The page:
Take NPR, which constantly virtue signals their support for undocumented immigrants and refugees. Yet this morning NPR had a piece on the illegal participants of "the largest migration in human history" -- the move of hundreds of millions from the west of China to the cities of the east.

Steve Inskeep says...

We also asked if Helen thought the hukou system was fair and she seemed baffled by the question. She seemed to think of household registration rules like the weather. It simply is the way of China's government.

...completely ignoring the fact that Helen wouldn't be able to come to the US legally either. Indeed, he seemed to think of restrictions on immigration like the weather. It simply is the way of the United States' government.

Thaomas writes:


Unlike Libertarians who think about immigration, the people doing the shouting were presumably thinking marginally, that the immigrants currently here and presumably a relatively small percentage increase are "welcome."

It is possible to be in favor of more immigration (especially as it can be skewed to young high-human capital folks) w/o being in favor of unlimited immigration.

I suspect (yes it is wrong to question motives) that Libertarians like to talk about open borders rather than marginally more immigration in order to preserve their precious "pox on both your houses" stance rather than seem to support a Liberal political position.

Mark writes:


You're right that you're wrong about libertarians' motives (speaking at least for myself). We don't inherently need more people, and there's nothing innately good (or bad) about marginally more immigrants, just as there's nothing innately good or bad about importing more than we export (or vice versa). The principle is the free movement of people across borders. Not the same as just "more immigrants."

MikeP writes:


You will forgive me if I don't find the recent change of heart of labor toward illegal immigrants as they look to increase union rolls an entirely positive development. And Democratic politicians' holding immigration reform hostage to a path to citizenship rather than a path to legality is actively counterproductive for freedom of migration even as it generates more apparently pro-immmigrant rhetoric.

But O how these shifts in the political winds make it safe for the thoughtless and unprincipled to march in the streets in support of people they vilified a decade ago.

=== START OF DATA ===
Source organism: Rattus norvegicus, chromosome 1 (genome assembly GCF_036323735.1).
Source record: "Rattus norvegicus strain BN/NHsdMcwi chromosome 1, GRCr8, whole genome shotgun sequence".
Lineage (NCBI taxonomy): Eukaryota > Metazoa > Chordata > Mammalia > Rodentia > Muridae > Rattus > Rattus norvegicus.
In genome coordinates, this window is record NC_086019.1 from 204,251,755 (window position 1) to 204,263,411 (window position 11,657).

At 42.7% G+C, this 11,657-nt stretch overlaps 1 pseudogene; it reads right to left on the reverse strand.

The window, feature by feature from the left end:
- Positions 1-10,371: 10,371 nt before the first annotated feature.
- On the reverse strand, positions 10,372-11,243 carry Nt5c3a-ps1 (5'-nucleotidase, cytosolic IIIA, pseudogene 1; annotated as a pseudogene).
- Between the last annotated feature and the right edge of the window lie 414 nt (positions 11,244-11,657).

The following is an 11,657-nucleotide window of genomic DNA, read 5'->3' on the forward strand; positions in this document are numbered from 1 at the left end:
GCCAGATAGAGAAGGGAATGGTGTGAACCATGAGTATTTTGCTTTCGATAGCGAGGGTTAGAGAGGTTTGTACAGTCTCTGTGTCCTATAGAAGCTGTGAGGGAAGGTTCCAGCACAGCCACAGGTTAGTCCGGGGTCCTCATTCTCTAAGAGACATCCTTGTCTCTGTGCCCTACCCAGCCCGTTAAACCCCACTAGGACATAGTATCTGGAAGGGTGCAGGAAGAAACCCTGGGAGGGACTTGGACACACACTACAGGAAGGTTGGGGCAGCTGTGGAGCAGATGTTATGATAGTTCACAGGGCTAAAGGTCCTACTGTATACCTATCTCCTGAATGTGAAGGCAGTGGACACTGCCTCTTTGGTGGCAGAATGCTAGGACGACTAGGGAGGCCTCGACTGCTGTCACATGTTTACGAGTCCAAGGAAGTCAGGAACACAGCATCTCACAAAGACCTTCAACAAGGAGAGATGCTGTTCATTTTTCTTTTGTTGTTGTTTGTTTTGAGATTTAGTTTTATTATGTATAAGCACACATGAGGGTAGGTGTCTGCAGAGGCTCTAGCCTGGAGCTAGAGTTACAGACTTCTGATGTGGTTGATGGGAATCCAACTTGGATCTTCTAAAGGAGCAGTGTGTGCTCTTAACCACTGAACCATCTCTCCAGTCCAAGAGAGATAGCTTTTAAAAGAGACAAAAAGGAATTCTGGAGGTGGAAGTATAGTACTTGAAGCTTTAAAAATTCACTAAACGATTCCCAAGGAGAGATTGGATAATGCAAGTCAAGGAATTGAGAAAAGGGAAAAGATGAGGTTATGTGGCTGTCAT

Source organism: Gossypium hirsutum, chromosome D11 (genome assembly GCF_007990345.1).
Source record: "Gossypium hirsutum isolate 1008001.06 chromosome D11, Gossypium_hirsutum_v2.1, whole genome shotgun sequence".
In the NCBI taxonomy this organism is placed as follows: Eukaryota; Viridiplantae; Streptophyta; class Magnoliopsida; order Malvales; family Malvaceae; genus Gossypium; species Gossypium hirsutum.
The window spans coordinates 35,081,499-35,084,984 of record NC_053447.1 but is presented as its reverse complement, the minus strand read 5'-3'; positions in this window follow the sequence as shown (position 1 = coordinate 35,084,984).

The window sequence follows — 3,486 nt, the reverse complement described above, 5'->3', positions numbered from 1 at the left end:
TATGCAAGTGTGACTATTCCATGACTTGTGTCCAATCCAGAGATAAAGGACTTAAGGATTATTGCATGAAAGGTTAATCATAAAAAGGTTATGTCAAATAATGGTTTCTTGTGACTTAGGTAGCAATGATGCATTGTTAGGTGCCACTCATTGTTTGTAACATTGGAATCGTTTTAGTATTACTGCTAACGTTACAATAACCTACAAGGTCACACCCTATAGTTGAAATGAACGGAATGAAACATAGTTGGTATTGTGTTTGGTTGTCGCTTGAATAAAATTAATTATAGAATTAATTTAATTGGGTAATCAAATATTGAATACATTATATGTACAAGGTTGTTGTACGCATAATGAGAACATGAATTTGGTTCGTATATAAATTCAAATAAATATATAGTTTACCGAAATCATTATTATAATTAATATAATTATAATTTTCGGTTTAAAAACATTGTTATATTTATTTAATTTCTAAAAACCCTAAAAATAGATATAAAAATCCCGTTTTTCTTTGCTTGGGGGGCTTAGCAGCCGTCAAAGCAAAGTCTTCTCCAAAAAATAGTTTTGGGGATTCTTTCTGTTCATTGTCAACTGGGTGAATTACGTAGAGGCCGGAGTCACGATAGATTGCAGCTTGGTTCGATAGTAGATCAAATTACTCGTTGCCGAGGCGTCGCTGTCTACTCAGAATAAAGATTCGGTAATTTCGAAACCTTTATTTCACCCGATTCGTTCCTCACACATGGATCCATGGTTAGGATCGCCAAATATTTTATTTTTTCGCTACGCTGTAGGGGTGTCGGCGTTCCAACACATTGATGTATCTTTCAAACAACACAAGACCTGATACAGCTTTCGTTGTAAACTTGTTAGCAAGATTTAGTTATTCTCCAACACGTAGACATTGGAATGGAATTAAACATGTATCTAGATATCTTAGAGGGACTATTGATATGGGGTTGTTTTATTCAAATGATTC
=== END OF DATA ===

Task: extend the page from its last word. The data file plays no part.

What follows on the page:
Somehow I suspect that many if not most illegal immigrants would rather they were completely ignored, as they were in the 1990's, and allowed to live their lives without attention or persecution by government.

Niko Davor writes:

Is it demagoguery for a politician to offer the policy that voters prefer? That is the transparently honest approach. The alternative is to actively deceive voters.

Quoting Dr Caplan's definition of demagoguery that he links to:

"What then is demagoguery? Embracing Social Desirability Bias to gain power. Making a career out of praising what sounds good and attacking what sounds bad."

That is precisely what all politicians do all of the time. Politicians exploit perceptions and use rhetoric to gain power. If a politician isn't willing to exploit perceptions to gain power, he/she would be non-competitive and pushed out.

Dylan writes:


You might have wanted to pick a longer time frame than a decade ago, since I think the immigration reform protests of 2006 were made up mostly of liberals. And going farther back, Republicans support for Proposition 187 in 1994 has been suggested as one of the reasons for their decline in California. Yeah, this is one of the issues where Unions and Labor might have had a different view, but Democrats on balance seem to have been at least rhetorically supportive of immigrant issues for at least a couple of decades now.

And anecdotally, when I talked to people at the airport protests last winter, they seemed to have pretty liberal views on opening up immigration in general. True, no one actively was advocating for open borders, but the people I spoke with did want to see more immigrants of both skilled and unskilled variety.